Tyrannosaurus rex measures around 12 meters (40 feet) long, with particularly large specimens approaching 13 meters (43 feet), stands approximately 3.7 meters (13 feet) tall at the hips, and weighed at least 7-8 tons. It was the largest terrestrial carnivore ever discovered in North America.
T. rex were both hunters and scavengers like many modern predators, hunting hadrosaurs (such as Anatosaurus), ceratopsians (such as Triceratops) and even the occasional ankylosaur (such as Denversaurus and Ankylosaurus). T. rex had one of the most powerful bite forces of any terrestrial animal ever to live, with a bite force surpassing many modern animals. Scientists presume that the bite force of T. rex was 12,000 to 12,800 pounds (53,378 to 56,937 newtons) per square inch. Philip J. Currie of the University of Alberta has suggested that Tyrannosaurus may have been a pack animal. A study from Currie, Horner, Erickson and Longrich in 2010 has been put forward as evidence of cannibalism in the genus Tyrannosaurus. They studied some Tyrannosaurus specimens with tooth marks in the bones, attributable to the same genus.
There is debate on weither T. rex had plumage or not. Its cousins Dilong and Yutyrannus had been discovered with feathers, and may have been present in other tyrannosauroids as well. To most paleontologists, it seems very likely that Tyrannosaurus had at least some feathers. However, recent analysis on tyrannosaurid skin impressions, show that probably Tyrannosaurus lacked a dense coating of feathers and, if it had feathers, it will be in a simillar way how an elephant's fur is spread across the body. Dense feather coatings would most likely be found on the dorso, if they existed.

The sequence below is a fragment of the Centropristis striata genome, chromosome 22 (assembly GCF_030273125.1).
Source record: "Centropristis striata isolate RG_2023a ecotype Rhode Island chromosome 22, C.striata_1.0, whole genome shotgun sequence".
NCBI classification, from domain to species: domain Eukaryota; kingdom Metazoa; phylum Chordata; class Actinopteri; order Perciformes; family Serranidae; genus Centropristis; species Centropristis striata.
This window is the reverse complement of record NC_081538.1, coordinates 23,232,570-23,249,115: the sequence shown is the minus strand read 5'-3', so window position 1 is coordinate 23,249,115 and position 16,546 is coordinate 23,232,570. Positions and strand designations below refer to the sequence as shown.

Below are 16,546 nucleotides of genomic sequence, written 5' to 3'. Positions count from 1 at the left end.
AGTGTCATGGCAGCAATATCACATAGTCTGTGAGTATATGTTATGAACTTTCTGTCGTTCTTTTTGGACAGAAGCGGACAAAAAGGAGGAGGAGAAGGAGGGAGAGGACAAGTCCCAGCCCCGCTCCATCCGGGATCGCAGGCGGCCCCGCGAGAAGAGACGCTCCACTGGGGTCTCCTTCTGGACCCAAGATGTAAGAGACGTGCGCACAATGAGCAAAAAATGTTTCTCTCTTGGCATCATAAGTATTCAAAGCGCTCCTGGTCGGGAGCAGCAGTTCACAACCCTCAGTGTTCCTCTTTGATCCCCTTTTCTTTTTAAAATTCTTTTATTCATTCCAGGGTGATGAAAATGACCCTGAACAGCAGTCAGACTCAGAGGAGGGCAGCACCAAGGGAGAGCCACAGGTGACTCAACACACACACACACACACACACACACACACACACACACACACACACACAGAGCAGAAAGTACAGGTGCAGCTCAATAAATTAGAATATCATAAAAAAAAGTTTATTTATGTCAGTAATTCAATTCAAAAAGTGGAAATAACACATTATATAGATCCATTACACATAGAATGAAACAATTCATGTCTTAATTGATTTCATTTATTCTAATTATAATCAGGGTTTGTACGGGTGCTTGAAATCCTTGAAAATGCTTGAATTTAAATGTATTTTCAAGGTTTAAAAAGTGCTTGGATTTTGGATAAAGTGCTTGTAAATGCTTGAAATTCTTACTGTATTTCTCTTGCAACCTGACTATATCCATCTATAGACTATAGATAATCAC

A study in 2016 suggests that large theropods, like Tyrannosaurus, had enamel on it's teeth, which would mean they had their teeth covered in saliva, and therefore they would have to be protected from the exterior. It has therefore been suggested that T. rex had lips covering it's teeth. This is, however, controversial, since in 2017, the comparison between the bone texture of Daspletosaurus and crocodilians, suggests that tyrannosaurs had large, flat scales on their mouths. This seems that, beyond indications of the existence of sensory neurons, between these scales, that were possibly used for identification of objects and measurement of temperature in the nest, tyrannosaurs would probably be lipless. Although the 2017 study doesn't discuss the possibility of lips existence in tyrannosaurs, most scientists consider this as evidence that tyrannosaurs, possibly including T. rex, potentially did not had lips.
The Tyrannosaurus has a mix of feathers, scales, and bare skin. Initially, the T. rex spends most of its life as a slender theropod, but when it matures into an adult it gains more bulk, as shown in the animals growth curve. T. rex's colors range from brown, white, and gray to match with its habitat, with its feathers growing progressively darker as it ages from hatchling to adult.
Behavior and BiologyEditTyrannosaurus is the apex predator of the Hell Creek. A hyper-carnivore, it will eat most animals as an adult, but prefers the slow moving Anatosaurus and Triceratops as prey, targeting young and weak individuals as most smaller prey are too fast and nimble. Adult Tyrannosaurus will occupy large territories to sustain their requirements for food, defending their territories diligently. When two adults meet outside of breeding season, the results are usually violence with face biting being common in these conflicts.